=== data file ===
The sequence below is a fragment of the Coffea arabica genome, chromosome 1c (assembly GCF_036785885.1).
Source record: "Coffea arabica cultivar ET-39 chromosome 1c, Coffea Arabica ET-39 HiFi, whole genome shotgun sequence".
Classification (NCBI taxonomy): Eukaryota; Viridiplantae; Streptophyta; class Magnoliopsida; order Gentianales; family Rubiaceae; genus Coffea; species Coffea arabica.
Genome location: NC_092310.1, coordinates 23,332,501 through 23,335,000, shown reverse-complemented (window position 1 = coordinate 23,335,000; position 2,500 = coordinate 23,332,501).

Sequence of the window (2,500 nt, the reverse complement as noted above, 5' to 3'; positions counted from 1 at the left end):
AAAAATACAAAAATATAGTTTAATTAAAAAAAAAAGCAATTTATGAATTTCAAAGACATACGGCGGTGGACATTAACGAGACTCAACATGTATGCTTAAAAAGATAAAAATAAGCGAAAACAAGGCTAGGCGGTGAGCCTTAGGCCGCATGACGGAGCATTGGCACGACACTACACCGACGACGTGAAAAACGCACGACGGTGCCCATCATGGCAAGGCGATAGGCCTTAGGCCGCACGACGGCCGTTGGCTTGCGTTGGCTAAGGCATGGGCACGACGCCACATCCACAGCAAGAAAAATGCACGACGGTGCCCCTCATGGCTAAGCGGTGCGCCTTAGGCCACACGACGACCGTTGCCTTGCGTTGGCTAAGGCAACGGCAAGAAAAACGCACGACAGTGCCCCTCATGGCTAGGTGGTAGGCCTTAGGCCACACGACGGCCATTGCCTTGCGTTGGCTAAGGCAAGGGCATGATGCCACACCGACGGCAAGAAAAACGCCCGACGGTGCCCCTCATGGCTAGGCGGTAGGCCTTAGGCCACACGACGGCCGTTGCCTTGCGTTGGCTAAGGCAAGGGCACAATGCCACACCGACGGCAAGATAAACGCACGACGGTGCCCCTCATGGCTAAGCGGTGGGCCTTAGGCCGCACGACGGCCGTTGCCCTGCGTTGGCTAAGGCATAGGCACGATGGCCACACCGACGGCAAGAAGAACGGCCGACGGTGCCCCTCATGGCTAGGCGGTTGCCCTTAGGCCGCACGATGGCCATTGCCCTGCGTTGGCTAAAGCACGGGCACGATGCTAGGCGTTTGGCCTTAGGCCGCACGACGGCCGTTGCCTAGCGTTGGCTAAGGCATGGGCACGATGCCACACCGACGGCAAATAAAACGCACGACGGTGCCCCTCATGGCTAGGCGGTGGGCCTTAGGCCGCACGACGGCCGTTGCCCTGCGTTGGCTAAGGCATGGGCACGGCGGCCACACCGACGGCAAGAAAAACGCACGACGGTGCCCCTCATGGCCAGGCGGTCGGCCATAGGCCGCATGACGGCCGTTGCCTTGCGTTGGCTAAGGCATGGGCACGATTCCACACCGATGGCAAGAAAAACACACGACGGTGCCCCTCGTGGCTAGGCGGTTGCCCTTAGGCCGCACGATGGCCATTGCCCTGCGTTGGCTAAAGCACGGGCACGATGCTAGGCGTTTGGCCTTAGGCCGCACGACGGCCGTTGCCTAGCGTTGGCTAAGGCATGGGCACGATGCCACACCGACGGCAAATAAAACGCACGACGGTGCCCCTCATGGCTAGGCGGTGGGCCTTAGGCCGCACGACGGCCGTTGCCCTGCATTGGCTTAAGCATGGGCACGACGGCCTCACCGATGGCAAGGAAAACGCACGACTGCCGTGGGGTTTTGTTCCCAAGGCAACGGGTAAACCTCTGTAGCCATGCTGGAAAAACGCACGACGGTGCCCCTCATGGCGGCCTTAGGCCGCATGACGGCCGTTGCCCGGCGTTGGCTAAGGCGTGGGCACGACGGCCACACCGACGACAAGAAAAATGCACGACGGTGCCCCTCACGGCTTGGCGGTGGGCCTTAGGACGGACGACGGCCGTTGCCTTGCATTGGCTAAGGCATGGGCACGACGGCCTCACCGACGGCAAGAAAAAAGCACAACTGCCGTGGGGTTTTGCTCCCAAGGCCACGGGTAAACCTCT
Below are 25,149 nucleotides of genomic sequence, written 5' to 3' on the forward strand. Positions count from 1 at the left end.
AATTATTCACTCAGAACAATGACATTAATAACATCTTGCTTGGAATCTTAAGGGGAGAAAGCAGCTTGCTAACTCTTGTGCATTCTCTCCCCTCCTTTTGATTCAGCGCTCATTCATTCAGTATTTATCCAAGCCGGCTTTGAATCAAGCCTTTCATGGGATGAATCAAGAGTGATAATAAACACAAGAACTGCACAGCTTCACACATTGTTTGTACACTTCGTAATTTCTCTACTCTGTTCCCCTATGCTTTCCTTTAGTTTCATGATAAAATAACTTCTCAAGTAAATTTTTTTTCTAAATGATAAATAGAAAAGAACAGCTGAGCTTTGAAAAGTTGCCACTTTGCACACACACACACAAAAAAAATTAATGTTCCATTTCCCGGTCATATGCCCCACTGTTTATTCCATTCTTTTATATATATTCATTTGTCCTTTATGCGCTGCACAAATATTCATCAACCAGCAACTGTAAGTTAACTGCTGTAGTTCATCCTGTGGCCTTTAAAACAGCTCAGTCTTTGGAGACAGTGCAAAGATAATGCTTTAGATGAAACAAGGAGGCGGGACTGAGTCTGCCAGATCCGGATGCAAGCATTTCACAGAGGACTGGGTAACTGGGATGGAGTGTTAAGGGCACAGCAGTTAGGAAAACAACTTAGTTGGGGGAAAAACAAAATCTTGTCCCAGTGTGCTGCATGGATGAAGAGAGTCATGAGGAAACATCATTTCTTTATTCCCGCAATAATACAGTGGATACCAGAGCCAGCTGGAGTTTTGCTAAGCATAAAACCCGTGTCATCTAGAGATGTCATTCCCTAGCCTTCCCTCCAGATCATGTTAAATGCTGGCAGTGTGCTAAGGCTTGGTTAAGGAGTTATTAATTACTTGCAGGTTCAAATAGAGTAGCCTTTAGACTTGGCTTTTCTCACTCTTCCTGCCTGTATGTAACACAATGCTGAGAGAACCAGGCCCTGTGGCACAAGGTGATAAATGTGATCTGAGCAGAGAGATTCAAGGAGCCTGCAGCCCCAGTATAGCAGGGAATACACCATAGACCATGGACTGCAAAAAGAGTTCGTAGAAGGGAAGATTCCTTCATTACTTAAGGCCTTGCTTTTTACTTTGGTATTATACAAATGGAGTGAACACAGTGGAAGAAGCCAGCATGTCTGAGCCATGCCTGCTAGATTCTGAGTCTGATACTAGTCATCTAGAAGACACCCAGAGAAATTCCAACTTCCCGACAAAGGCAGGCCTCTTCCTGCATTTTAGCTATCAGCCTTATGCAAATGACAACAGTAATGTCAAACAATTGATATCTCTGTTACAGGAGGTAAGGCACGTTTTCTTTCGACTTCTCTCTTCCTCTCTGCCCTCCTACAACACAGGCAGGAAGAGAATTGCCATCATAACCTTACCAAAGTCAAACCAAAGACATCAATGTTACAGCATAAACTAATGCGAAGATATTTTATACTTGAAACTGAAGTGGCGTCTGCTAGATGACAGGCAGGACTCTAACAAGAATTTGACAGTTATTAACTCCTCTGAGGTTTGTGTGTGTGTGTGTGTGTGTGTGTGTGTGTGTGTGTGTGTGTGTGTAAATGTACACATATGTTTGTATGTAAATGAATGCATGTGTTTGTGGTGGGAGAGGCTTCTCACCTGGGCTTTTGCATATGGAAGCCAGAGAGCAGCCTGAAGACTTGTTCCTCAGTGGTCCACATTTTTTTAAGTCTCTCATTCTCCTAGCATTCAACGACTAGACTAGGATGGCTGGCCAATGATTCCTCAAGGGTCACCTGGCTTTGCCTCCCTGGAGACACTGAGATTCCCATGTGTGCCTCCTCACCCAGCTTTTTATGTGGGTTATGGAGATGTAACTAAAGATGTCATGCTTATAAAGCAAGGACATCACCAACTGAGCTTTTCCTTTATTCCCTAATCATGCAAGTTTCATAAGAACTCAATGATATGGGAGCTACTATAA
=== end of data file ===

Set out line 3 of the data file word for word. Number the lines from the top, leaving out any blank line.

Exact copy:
Classification (NCBI taxonomy): Eukaryota; Viridiplantae; Streptophyta; class Magnoliopsida; order Gentianales; family Rubiaceae; genus Coffea; species Coffea arabica.